The compassion test March 1, 2012 by Matthew Taylor
As someone who for various reasons (almost none of which bear critical examination) feels in need of a little compassion right now, I was drawn magnetically to this item on the BBC website. A high powered Commission has reached the conclusion that the possession of compassionate values is a vital attribute for staff providing caring services to elderly people.
This immediately raises a whole series of fascinating issues. In no particular order:
How might job candidates be tested for compassion? Good employment practice encourages adhering to strictly objective criteria in recruitment, so how would an ostensibly subjective quality like compassion be assessed?
How might we go about teaching compassion, whether in schools or colleges? Traditionalists would presumably suggest studying the lives of compassionate greats (although often figures we associate with compassion – like Florence Nightingale – turn out to be rather fierce on an interpersonal level), and also extra-curricular volunteering. Progressives, in contrast, would see the Commission’s view reinforcing an emphasis in the mainstream curriculum on the whole child and the development of emotional intelligence. I am more in the latter camp and would argue that instilling compassion is also about how people learn to treat each other in educational establishments. I am particularly impressed by the use among pupils of restorative practice (something done very impressively in the RSA Academy Tipton
Is it right to see compassion primarily as a personal attribute? A couple of days ago I was reporting research which suggests the rich are more selfish partly as a consequence of the social norms of the privileged. I am sure Philip Zimbardo – he of the Stanford prison experiment – would argue that compassion is primarily a function of social norms within institutions. Zimbardo famously argued ‘it’s not the rotten apple, it’s the rotten barrel’ to which presumably ‘it’s not the compassionate person, it’s the compassionate institution’ is a corollary.
As machines get cleverer and cleverer, human added value will increasingly reside in things that only we can do. One of these things – certainly for the foreseeable future and arguably forever – is feeling empathy and compassion. The Commission’s conclusion therefore reinforces a critique of the connections between attributes and rewards in the labour market. If compassion is without doubt going to be a skill in greater need (both in terms of quantity and quality ) then isn’t it about time we started finding ways of rewarding it properly?
Matthew 's blog raises some interesting questions about how we nurture a compassionate disposition and encourage and facilitate the development of a more compassionate society. On a daily basis I experience compassionate feelings when I read a newspaper report, magazine article or book, or see or hear a radio, TV, internet broadcast, or when I see images of people which have experienced a tragedy or who are suffering in some way. The recent bombardment of Homs in Syria and the grief of families who have lost their loved ones. In other words, because of the comfortable life I live, I have to be exposed to situations that trigger empathic emotional responses. But rarely do I do anything that will in anyway contribute to the alleviation of someone's suffering. The times I have actually done something have been just to dip into my pocket to make a donation to Children in Need or to a disaster appeal. This happened last November when after seeing several Oxfam East African appeal adverts, and the inspiring 'One Life' YouTube video that really moved me, I dedicated an event I had organised to helping to raise some money for Oxfam.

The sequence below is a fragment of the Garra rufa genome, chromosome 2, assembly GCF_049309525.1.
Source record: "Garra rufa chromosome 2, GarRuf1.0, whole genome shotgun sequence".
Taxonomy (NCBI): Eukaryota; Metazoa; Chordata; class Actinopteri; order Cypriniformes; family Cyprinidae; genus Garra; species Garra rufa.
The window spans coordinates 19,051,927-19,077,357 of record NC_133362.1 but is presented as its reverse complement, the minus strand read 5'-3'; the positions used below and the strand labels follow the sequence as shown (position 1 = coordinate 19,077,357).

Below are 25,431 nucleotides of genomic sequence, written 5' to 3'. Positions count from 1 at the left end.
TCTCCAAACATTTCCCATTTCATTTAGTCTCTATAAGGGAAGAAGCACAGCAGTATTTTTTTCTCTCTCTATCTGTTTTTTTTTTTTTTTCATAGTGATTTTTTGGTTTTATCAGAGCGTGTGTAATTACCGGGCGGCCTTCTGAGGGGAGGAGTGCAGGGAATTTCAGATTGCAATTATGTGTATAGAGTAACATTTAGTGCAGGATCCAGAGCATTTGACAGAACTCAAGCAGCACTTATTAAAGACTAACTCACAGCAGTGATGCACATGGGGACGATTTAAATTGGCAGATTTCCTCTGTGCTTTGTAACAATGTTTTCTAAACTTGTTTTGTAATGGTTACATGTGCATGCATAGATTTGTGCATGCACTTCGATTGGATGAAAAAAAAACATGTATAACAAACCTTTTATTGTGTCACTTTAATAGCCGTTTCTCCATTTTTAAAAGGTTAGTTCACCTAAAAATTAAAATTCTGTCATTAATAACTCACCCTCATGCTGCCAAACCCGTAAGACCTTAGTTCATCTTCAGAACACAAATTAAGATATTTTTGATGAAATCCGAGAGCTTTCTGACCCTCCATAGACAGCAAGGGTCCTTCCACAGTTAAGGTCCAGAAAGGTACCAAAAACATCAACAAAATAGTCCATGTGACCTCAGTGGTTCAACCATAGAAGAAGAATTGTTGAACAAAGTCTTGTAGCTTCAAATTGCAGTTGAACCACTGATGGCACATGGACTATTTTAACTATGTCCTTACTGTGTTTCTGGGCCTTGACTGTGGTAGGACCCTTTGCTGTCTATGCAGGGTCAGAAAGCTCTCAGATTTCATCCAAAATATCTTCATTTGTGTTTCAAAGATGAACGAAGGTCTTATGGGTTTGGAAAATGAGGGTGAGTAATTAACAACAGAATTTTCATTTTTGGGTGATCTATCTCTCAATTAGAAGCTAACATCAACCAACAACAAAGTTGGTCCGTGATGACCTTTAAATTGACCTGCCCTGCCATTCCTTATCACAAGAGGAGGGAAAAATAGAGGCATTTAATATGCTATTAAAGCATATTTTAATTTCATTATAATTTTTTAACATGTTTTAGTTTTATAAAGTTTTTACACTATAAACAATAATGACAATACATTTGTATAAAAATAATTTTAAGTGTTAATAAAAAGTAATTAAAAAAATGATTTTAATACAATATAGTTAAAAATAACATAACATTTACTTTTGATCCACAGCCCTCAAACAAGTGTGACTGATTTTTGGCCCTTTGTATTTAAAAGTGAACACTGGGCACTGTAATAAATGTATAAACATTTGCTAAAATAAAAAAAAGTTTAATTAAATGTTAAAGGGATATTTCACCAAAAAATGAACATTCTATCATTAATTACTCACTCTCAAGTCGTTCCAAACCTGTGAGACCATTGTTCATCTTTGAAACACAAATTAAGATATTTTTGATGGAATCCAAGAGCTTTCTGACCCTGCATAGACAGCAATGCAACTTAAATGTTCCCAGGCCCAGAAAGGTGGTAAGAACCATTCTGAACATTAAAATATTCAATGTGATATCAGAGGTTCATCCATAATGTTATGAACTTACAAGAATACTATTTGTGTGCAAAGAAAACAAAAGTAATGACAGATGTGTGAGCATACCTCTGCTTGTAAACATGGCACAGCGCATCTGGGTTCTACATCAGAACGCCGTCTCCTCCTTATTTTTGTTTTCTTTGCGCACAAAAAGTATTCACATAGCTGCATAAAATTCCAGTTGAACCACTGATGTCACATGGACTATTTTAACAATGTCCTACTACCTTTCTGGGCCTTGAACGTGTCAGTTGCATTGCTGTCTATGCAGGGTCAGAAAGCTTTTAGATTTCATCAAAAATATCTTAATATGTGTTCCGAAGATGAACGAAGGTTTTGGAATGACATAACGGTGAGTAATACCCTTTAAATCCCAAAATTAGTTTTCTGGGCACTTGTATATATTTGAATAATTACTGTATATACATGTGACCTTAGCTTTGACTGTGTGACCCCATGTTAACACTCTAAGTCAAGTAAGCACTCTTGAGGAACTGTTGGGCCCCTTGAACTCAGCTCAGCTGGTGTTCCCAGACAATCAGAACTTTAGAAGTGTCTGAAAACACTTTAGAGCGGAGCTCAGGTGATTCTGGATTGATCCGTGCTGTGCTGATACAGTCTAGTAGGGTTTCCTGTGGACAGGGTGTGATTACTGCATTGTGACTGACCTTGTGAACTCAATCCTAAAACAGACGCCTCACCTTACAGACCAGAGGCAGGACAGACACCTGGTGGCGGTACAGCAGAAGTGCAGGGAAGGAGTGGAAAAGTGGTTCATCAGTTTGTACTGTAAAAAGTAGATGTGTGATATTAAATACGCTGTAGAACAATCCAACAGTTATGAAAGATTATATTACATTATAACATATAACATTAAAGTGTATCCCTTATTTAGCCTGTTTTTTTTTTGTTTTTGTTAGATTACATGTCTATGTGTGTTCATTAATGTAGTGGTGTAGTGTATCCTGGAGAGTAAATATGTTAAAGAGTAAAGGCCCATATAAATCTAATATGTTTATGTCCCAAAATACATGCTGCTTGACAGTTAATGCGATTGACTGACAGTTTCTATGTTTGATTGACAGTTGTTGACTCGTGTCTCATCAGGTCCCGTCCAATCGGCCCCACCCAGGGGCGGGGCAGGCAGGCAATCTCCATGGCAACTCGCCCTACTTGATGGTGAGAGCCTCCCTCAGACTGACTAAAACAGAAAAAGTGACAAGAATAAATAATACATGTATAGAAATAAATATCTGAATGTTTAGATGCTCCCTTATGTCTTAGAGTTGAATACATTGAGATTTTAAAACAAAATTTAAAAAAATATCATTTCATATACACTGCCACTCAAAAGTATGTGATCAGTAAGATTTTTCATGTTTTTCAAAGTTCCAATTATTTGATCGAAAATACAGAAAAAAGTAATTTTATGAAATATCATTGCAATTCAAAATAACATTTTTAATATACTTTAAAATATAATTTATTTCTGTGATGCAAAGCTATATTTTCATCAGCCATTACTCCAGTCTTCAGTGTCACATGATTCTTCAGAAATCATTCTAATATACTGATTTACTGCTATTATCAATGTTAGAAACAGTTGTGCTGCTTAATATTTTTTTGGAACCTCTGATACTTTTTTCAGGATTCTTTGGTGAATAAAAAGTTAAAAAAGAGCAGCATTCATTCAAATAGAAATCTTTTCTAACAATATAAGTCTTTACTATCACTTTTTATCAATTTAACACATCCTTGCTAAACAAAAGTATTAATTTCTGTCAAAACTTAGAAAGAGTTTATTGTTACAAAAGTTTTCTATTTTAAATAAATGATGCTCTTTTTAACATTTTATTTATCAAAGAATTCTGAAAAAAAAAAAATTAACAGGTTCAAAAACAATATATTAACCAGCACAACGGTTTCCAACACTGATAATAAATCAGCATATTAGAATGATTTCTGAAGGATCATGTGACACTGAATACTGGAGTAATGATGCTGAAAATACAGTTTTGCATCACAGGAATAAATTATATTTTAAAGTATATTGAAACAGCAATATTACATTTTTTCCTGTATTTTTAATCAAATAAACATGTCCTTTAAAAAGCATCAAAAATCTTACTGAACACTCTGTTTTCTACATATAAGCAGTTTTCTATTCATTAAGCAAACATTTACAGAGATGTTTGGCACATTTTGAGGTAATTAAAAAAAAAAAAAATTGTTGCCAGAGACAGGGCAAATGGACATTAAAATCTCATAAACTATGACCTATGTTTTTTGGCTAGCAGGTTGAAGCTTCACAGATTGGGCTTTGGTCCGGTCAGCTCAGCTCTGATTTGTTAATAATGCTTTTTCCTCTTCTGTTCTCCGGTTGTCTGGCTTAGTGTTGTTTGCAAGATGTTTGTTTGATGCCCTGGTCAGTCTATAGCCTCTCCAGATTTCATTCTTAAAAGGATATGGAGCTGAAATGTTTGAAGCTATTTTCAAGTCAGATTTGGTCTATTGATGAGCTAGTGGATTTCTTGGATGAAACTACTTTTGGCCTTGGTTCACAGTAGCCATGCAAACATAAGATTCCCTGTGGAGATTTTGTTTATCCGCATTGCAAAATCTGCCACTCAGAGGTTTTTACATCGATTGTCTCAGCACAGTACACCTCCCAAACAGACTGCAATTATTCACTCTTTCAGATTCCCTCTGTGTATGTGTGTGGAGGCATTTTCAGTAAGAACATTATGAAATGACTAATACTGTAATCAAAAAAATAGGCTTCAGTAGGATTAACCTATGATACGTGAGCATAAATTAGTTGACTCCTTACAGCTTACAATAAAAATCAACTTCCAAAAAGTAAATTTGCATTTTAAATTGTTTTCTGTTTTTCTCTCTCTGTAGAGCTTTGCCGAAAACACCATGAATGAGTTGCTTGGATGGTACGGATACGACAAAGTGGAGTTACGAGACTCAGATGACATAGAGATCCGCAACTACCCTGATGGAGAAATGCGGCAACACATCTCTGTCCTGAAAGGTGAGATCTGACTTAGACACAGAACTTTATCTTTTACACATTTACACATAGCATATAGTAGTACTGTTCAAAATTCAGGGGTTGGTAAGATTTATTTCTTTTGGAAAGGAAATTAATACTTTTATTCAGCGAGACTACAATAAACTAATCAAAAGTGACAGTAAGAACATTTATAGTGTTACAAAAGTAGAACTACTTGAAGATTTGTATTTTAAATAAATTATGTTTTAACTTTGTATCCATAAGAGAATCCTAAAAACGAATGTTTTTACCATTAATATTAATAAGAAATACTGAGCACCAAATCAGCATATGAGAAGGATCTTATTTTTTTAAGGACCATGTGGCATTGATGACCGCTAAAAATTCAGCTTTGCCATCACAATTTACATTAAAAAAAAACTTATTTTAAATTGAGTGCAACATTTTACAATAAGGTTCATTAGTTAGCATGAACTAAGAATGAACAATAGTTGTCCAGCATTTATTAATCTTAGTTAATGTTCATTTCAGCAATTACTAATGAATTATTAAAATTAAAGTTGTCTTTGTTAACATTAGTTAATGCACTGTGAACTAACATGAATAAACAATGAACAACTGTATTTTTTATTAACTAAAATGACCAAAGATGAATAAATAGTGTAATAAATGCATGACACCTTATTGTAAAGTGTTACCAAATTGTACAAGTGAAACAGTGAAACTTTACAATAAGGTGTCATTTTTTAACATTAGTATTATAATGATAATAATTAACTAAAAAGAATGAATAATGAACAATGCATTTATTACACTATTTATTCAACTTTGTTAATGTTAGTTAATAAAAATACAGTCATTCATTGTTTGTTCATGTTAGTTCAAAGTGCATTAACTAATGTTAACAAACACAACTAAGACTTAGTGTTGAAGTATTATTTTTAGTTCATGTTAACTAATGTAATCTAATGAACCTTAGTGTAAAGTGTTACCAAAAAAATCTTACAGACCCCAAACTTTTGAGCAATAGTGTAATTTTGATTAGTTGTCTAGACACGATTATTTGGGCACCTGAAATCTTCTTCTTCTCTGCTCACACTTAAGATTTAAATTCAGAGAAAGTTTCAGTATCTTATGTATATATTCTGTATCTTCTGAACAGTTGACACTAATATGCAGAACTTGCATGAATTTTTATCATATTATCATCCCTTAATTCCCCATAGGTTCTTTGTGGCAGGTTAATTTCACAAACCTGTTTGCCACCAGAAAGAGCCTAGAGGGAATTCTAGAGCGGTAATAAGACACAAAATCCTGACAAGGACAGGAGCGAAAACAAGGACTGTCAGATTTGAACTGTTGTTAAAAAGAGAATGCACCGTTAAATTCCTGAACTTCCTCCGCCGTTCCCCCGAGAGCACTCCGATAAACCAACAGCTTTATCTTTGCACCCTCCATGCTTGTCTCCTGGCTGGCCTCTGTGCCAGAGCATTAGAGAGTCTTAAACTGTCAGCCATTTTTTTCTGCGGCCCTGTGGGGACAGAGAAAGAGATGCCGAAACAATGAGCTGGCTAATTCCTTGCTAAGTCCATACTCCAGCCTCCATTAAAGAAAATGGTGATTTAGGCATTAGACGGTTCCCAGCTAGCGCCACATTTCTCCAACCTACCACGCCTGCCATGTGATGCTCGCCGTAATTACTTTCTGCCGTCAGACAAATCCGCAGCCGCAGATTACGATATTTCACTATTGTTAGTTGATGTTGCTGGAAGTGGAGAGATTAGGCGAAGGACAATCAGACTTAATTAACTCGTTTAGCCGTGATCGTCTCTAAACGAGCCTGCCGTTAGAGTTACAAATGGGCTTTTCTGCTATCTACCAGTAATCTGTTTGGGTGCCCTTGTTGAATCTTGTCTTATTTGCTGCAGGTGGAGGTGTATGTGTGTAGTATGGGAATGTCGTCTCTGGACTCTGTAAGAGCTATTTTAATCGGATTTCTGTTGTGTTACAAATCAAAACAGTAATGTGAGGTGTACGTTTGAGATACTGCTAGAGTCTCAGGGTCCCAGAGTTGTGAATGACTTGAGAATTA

Acts of compassion in my life, where I have tried to do something to help someone, have been where they involve people who are close to me. Matthew Taylor's blog made me realise that although I experience feelings of compassion for others, they rarely lead to any sort of action. My deficiency was brought home to me a few minutes ago when my wife, who is a very compassionate person, told me she was going to invite a young colleague who was about to have an operation on his hand, to stay with us for a few days to help him convalesce. She gave me a lesson in how compassion is enacted in everyday life.
So what has compassion got to do with lifewide learning and education? I guess this story shows that there are always opportunities for us to be compassionate in our everyday life, but we have to see the opportunity and do something about it. I think we need to focus more attention on this aspect of our value system in our framework for supporting lifewide learning and development. I'm going to add this to my personal development plan.